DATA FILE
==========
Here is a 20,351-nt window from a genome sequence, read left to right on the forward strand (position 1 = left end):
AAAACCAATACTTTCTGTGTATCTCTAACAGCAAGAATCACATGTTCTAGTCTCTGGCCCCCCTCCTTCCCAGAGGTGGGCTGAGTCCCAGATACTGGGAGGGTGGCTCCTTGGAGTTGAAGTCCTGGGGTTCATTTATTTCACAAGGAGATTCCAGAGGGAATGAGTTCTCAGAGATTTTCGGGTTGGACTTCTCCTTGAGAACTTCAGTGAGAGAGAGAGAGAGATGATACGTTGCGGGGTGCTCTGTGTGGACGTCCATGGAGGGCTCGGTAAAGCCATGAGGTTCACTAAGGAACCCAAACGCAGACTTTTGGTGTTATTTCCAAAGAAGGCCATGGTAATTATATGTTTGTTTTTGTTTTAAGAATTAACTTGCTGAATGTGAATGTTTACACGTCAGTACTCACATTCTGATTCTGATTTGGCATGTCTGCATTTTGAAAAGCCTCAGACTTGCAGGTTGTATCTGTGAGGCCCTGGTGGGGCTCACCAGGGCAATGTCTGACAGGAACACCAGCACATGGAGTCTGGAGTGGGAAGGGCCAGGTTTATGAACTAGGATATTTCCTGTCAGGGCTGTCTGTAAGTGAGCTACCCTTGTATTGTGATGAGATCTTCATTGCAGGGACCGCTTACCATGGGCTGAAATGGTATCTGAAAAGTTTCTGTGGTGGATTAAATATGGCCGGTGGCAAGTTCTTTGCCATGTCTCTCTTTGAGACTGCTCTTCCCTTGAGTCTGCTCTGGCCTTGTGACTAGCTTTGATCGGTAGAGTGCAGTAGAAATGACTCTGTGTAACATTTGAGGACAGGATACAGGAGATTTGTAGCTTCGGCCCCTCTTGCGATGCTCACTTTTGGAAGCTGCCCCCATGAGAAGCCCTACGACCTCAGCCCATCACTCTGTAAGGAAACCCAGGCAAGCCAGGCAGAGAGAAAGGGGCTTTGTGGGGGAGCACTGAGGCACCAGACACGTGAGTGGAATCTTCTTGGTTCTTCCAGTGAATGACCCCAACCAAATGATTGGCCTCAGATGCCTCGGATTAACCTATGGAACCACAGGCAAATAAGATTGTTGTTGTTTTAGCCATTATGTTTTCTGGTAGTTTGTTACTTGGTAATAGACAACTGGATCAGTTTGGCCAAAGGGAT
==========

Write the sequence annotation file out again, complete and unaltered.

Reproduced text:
Here is a 20,351-nt window from a genome sequence, read left to right on the forward strand (position 1 = left end):
AAAACCAATACTTTCTGTGTATCTCTAACAGCAAGAATCACATGTTCTAGTCTCTGGCCCCCCTCCTTCCCAGAGGTGGGCTGAGTCCCAGATACTGGGAGGGTGGCTCCTTGGAGTTGAAGTCCTGGGGTTCATTTATTTCACAAGGAGATTCCAGAGGGAATGAGTTCTCAGAGATTTTCGGGTTGGACTTCTCCTTGAGAACTTCAGTGAGAGAGAGAGAGAGATGATACGTTGCGGGGTGCTCTGTGTGGACGTCCATGGAGGGCTCGGTAAAGCCATGAGGTTCACTAAGGAACCCAAACGCAGACTTTTGGTGTTATTTCCAAAGAAGGCCATGGTAATTATATGTTTGTTTTTGTTTTAAGAATTAACTTGCTGAATGTGAATGTTTACACGTCAGTACTCACATTCTGATTCTGATTTGGCATGTCTGCATTTTGAAAAGCCTCAGACTTGCAGGTTGTATCTGTGAGGCCCTGGTGGGGCTCACCAGGGCAATGTCTGACAGGAACACCAGCACATGGAGTCTGGAGTGGGAAGGGCCAGGTTTATGAACTAGGATATTTCCTGTCAGGGCTGTCTGTAAGTGAGCTACCCTTGTATTGTGATGAGATCTTCATTGCAGGGACCGCTTACCATGGGCTGAAATGGTATCTGAAAAGTTTCTGTGGTGGATTAAATATGGCCGGTGGCAAGTTCTTTGCCATGTCTCTCTTTGAGACTGCTCTTCCCTTGAGTCTGCTCTGGCCTTGTGACTAGCTTTGATCGGTAGAGTGCAGTAGAAATGACTCTGTGTAACATTTGAGGACAGGATACAGGAGATTTGTAGCTTCGGCCCCTCTTGCGATGCTCACTTTTGGAAGCTGCCCCCATGAGAAGCCCTACGACCTCAGCCCATCACTCTGTAAGGAAACCCAGGCAAGCCAGGCAGAGAGAAAGGGGCTTTGTGGGGGAGCACTGAGGCACCAGACACGTGAGTGGAATCTTCTTGGTTCTTCCAGTGAATGACCCCAACCAAATGATTGGCCTCAGATGCCTCGGATTAACCTATGGAACCACAGGCAAATAAGATTGTTGTTGTTTTAGCCATTATGTTTTCTGGTAGTTTGTTACTTGGTAATAGACAACTGGATCAGTTTGGCCAAAGGGAT